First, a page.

Both of their cults of personality are apparently capable of turning people who were once lionized — like Lindsey Graham and Rudy Giuliani … or Seth Rollins and Edge — into shameless disciples of power who’ve internalized a familiar victim complex. Those who escape the cult are either deafening in their silence — or, they write books … or record interviews with Chris Jericho, describing the chaotic and dysfunctional scenes of their former workplace.
Vince will control WWE creative for the remainder of his functioning life. Donald jokes (or is it a joke?) about running for an unconstitutional third term as president. Regardless of occasional and thinly veiled messages to the contrary, their behavior only supports the notion that their personal philosophies are one of Darwinian libertarian anarchy and self-aggrandizement. The only thing they value more than money is their power and ability to control their environment. Without objective moral values, they resort to value people only insofar as they are loyal to them personally. As Vince protected Pat Patterson, so did Donald protect Roger Stone.
They both have first-born sons who conspicuously sweat heavily when they speak on TV. They each have more effective daughters. And each of those said daughters married men with a calculation for consolidating power within the family’s world, despite a lack of corporate experience (in Paul Levesque’s case) or political experience (in Jared Kushner’s case).
The fate of the United States is far more serious than that of a company like WWE, obviously, yet the parallels between the chief executives of the two entities are remarkable.
There are noticeable differences, too, though, if only relative to their differences in power. Despite his hubris, Vince seems capable of warmth. He cries talking about the Ultimate Warrior after he died. He gets emotional talking about his dad. He gets emotional when he feels appreciation for his son (even if it requires his son jumping off a cage dozens of feet high). He takes Ric Flair, who in two separate eras was a key talent in a rival company, as an adopted family member. He’s able to reconcile with even his most disgruntled former associates, like Bret Hart, Bruno Sammartino, and the aforementioned Warrior, for reasons that are partly but seem not entirely driven by business. In response to tragedies, whether national ones (like 9/11), or even tragedies he arguably bears responsibility for (like the deaths of his active wrestlers), he seems genuinely affected, but also defensive. And indeed, Vince manages to keep his stream of consciousness away from Twitter, using it most memorably only to wish friends and family a happy birthday.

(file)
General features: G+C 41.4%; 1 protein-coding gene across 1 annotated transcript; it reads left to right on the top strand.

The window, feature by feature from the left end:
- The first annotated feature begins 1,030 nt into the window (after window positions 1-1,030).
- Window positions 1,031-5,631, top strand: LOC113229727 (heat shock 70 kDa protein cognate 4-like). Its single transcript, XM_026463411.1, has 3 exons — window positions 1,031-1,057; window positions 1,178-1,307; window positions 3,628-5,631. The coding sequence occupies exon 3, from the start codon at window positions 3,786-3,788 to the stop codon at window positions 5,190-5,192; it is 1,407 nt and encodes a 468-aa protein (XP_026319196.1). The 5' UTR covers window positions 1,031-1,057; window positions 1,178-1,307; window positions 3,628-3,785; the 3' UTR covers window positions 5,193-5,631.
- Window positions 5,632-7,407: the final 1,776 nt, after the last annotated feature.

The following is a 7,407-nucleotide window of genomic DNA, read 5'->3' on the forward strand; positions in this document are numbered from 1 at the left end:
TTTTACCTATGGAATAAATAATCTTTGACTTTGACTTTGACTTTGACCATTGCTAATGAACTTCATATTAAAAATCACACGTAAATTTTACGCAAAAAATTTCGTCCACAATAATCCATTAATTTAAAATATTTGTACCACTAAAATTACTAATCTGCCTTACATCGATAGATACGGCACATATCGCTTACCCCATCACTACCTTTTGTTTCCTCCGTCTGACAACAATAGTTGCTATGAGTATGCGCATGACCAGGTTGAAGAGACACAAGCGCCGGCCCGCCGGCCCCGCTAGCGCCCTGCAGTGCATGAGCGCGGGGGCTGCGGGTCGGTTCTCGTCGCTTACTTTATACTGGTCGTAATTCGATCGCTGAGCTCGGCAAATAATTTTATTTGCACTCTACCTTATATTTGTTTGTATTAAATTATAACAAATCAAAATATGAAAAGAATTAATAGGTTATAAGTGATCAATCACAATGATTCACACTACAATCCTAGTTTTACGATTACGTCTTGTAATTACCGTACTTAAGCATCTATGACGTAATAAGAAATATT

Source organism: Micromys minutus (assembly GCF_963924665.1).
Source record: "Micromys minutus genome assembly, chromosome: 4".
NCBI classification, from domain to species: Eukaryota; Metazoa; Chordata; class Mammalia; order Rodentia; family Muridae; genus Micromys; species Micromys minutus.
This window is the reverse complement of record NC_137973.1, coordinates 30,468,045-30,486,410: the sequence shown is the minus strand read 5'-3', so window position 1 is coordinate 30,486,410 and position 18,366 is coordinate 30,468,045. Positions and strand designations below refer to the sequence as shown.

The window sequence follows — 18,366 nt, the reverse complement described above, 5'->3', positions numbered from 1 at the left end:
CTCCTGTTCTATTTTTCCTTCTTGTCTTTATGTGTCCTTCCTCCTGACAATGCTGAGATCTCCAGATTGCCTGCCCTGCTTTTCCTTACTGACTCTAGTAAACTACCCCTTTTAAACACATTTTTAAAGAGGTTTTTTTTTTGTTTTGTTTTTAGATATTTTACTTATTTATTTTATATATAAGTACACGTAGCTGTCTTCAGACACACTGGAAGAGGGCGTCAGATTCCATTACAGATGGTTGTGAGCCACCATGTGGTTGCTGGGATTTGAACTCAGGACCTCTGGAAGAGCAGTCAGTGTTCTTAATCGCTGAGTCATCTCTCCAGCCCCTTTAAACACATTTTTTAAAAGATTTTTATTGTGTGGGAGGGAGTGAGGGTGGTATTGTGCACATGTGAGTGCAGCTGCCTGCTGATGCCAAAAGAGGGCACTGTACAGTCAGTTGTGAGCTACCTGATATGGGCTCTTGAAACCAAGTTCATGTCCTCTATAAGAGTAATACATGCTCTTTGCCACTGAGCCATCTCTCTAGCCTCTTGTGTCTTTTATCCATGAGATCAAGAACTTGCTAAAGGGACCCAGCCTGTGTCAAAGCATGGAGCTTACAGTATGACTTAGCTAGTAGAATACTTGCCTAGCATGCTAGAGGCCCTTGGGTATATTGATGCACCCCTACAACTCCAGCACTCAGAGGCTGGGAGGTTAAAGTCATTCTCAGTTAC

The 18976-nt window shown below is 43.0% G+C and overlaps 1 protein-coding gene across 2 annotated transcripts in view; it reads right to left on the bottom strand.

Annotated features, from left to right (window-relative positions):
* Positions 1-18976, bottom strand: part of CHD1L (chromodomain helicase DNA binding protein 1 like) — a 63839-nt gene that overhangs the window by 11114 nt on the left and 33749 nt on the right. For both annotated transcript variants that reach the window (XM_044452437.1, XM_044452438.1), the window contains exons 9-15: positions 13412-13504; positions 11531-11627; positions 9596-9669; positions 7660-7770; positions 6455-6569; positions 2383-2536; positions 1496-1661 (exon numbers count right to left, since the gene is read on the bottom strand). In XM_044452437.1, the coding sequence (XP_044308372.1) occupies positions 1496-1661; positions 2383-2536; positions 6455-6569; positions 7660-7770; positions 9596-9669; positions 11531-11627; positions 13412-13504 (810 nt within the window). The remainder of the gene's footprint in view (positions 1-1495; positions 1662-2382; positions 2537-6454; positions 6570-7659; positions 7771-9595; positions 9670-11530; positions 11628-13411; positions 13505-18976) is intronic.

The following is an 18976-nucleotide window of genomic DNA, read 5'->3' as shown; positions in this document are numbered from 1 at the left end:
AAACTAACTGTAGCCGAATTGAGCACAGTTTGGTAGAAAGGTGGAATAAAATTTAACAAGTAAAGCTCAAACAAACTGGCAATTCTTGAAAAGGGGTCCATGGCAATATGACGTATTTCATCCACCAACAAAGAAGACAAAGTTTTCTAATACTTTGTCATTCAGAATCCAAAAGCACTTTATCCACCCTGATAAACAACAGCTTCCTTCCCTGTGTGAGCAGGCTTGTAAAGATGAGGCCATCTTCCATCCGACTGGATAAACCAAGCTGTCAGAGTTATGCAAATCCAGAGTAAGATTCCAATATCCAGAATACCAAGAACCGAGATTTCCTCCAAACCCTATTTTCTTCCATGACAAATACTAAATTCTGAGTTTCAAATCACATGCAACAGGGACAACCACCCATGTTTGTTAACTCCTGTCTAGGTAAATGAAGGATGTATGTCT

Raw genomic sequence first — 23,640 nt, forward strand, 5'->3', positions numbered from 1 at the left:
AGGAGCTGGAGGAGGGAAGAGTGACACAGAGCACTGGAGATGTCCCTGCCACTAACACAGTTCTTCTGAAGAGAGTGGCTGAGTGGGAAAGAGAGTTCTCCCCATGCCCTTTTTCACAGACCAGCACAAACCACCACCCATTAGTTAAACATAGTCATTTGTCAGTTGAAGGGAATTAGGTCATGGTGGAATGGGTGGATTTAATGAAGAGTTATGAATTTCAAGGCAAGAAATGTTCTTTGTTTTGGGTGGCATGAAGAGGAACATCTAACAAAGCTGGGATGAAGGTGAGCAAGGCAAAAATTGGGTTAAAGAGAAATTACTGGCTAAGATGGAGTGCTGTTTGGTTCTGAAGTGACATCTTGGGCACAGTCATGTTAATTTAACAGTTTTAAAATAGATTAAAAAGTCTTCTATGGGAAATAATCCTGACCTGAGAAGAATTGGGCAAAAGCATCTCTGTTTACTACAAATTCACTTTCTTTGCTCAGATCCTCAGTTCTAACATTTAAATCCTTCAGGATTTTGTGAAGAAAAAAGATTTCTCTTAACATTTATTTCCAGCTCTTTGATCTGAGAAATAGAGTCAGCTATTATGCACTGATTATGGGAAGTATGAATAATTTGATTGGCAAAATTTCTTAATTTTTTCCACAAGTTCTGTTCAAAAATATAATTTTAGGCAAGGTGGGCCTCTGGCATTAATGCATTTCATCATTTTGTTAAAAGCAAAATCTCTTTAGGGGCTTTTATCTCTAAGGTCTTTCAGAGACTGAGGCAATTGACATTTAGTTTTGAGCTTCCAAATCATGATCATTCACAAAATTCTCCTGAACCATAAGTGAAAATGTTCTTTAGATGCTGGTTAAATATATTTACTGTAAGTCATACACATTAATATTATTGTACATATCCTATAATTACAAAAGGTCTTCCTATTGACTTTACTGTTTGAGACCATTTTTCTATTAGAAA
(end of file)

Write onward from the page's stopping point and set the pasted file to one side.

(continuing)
Where are the respites from macho bluster in Donald? He claims to have never cried in his adult life. Does he have tender moments with his family members? By all public evidence, he’s devoid of emotion not driven by indignation or hostility. He’s incapable of empathy, at least the kind that’s any more genuine than one of his innumerable lies. He’s at best capable of gestures that point vaguely in the direction of warmth, but do not express it. Attempts at human connection are written for him and lifelessly recited. Others are a coordinated part of necessary campaign messaging. Mourning bores him. Consoling the bereaved requires notes. Hundreds of thousands of deaths from coronavirus under his watch as president, as well as his immediate reaction to 9/11, concern him less with lives lost and more with the chances of his reelection and the relative height of his buildings.
Certainly, too, Donald must be envious of Vince’s class B shares. Class B shares are even better than the Electoral College. If only the president too personally held the majority of the voting power in the country, as Vince does in his company. Annually, not just every four years, Vince gets to reelect himself Chairman. As long as Vince retains a small portion of his stock, he can’t be removed from office or even told what to do, no matter the opinion of any number of average people.
Unfortunately for Donald, for now, that’s not the case.